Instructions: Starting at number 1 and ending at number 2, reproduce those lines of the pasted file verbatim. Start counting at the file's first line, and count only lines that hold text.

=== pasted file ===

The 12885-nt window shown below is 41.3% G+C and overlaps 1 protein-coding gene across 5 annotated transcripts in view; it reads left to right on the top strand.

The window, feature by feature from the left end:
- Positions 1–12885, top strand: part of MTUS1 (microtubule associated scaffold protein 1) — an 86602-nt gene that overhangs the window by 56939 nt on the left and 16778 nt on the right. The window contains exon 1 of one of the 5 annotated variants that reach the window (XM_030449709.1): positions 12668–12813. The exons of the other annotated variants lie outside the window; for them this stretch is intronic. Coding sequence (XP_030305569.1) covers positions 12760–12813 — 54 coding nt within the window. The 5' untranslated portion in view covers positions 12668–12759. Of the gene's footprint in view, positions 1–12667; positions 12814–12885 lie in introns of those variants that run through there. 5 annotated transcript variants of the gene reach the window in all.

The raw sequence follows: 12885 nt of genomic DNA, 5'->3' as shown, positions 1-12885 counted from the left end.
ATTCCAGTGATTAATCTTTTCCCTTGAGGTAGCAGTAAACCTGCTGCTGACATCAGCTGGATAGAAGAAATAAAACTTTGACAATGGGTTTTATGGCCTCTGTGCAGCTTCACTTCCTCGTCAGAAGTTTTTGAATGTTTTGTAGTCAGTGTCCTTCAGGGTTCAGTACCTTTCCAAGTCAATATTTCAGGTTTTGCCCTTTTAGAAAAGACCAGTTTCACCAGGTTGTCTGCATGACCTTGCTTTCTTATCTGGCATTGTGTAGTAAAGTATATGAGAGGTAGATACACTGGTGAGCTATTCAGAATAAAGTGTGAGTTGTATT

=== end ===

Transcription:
The 12885-nt window shown below is 41.3% G+C and overlaps 1 protein-coding gene across 5 annotated transcripts in view; it reads left to right on the top strand.

The window, feature by feature from the left end: